bron voor condensatoren en Vintage audiocomponenten
and their significance
This article is a part of the
tube information as presented by the
RCA VICTOR Tube Division,
It is largely based on
standards of the Radio Manufacturers Association. (1940)
most of the info given here is also applicable
to amplifier and rectifier
A rating is a designation, as established by definite standards, of an
operating limit of a tube. Tubes are rated by either of two systems, i.e., the
"absolute maximum" system or the "design- center maximum"
system. Of the two, the absolute maximum system is the older and dates back to
the beginning of tubes. With either system, each maximum rating for a given
tube type must be considered in relation to all other maximum ratings for that
type, so that no one maximum rating will be exceeded in utilizing any other
maximum rating. For convenience in referring to these two systems, the former
will here in after be called the "absolute system," and the latter,
the "design-center system."
In the absolute system,* the maximum ratings shown for each type
thus rated are limiting values above which the serviceability of the tube may
be impaired from the viewpoint of life and satisfactory performance. Therefore,
in order not to exceed these absolute ratings, the equipment designer has the
responsibility of determining an average design value for each rating below
the absolute value of that rating by an amount such that the absolute values
will never be exceeded under any usual condition of supply-voltage variation,
load variation, or manufacturing variation in the equipment itself.
The equipment should be designed to operate the filament or heater of
each tube type at rated normal value for full-load operating conditions under
average voltage-supply conditions. Variations from this normal value due to
voltage-supply fluctuation or other causes, should not exceed ± 5 per cent
unless otherwise specified by the tube manufacturer.
In the design-center system** adopted by the receiving-tube
industry late In 1939, the maximum ratings shown for each type thus rated are
working design-center maximums. The basic purpose underlying this system is to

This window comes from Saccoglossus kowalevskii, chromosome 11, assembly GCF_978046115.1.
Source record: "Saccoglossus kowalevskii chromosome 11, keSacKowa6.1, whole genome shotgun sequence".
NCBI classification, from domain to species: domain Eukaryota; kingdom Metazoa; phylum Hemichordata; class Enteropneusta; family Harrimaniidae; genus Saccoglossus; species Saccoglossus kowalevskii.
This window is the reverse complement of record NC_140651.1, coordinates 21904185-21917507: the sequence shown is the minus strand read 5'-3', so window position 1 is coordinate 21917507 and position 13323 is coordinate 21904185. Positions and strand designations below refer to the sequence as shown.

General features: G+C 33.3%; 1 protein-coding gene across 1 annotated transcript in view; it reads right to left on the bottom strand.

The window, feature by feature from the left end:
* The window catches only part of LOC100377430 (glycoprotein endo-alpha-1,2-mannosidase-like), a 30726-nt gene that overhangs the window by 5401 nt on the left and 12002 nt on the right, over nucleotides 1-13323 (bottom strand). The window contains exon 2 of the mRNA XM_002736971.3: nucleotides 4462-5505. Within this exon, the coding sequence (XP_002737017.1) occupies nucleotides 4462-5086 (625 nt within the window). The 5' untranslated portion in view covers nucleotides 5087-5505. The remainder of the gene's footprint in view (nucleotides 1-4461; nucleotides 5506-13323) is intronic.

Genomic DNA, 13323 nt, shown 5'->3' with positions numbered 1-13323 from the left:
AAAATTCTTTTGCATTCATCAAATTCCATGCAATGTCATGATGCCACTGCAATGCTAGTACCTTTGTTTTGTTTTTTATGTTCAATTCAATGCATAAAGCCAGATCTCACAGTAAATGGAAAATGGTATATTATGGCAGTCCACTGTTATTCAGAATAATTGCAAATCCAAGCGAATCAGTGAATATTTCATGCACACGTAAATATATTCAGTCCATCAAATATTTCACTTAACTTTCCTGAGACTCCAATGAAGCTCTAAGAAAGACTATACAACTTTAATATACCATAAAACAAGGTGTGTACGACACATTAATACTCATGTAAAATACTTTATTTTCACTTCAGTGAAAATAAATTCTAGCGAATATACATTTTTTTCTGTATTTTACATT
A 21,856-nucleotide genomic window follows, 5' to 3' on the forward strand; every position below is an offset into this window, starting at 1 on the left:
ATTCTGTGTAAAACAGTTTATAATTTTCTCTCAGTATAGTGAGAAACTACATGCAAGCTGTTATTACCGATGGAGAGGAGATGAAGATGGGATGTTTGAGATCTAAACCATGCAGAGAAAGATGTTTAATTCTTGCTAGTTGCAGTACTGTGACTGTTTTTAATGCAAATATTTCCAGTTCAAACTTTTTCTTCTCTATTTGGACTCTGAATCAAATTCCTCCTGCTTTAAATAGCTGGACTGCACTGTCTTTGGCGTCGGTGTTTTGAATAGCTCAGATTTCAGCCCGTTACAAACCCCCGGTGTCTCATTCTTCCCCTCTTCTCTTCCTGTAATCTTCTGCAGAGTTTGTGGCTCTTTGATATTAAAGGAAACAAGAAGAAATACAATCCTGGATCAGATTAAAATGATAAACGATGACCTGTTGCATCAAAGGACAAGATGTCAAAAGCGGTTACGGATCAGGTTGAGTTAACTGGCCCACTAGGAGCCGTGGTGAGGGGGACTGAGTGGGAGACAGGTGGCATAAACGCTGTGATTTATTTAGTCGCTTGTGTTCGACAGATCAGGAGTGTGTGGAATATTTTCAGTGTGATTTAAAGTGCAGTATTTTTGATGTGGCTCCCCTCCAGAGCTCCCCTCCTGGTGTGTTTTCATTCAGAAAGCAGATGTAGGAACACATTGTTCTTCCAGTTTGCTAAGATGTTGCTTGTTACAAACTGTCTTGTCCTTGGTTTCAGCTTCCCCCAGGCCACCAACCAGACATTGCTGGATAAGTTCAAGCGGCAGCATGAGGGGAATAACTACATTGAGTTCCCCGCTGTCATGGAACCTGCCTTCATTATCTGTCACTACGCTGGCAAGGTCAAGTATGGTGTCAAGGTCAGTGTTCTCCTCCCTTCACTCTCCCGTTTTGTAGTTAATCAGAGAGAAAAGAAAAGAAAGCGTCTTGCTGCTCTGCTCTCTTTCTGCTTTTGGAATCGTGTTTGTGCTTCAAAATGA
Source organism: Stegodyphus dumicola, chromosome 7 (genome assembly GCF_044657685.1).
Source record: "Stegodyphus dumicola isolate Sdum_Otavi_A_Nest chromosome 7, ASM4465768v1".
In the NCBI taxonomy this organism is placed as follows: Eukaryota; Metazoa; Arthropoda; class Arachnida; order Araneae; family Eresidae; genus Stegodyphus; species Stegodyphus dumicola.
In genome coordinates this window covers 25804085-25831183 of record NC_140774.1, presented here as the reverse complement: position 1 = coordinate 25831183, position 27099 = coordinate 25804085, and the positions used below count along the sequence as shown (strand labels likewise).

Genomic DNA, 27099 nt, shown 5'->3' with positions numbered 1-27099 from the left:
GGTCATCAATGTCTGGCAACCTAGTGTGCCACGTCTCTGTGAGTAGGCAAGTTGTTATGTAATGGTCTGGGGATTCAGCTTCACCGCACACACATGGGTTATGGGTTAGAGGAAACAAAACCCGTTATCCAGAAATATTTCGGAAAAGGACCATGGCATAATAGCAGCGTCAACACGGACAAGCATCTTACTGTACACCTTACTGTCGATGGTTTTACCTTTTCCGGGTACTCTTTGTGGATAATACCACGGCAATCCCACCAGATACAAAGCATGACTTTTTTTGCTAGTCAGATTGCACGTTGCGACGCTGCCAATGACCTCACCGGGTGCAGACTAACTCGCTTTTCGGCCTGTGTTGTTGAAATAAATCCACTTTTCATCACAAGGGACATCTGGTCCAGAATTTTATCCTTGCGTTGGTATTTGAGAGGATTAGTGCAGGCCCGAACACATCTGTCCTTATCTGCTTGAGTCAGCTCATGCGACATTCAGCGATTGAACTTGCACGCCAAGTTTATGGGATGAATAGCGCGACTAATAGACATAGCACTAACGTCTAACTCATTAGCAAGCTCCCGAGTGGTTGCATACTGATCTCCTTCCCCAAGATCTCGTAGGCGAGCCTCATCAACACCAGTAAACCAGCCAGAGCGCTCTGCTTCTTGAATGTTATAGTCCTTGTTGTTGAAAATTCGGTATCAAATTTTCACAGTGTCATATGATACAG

provide satisfactory average performance in the greatest number of equipments
on the premise that they will not be adjusted to local power-supply conditions
at time of installation. In the setting up of design-center ratings,
consideration has been given to three important kinds of power supply commonly
in use, i.e., a-c and d-c power lines, storage battery with connected charger,
and dry batteries.
In the case of a-c or d-c power lines, the maximum ratings for tubes
rated according to the design-center system have been chosen so that the tubes
will give satisfactory performance at these maximum ratings in equipment
operated from powerline supplies whose normal voltage including normal
variations fall within ± 10 per cent of a specified center value. In other
words, it is basic to the design-center system of ratings for tubes operated
from power-line supplies that filaments or heaters as well as positive- and
negative-potential electrodes may have to operate at voltages differing as
much as ± 10 per cent from their rated values. It also recognizes that
equipment may occasionally be used on power-line supplies outside the normal
range, but since such extreme cases are the exception, they should be handled
by adjustment made locally.
The choice of ± 10 per cent takes care of voltage differences in
power lines in the
In the case of storage-battery-with-charger supply or similar supplies,
the normal battery-voltage fluctuation may be as much as 35 per cent or more.
This fluctuation imposes severe operating conditions on tubes. Under these
conditions, latitude for operation of tubes is provided for by the stipulation
that only 90 per cent of the design-center maximum values of plate voltages,
screen-supply voltages, dissipations, and rectifier output currents is never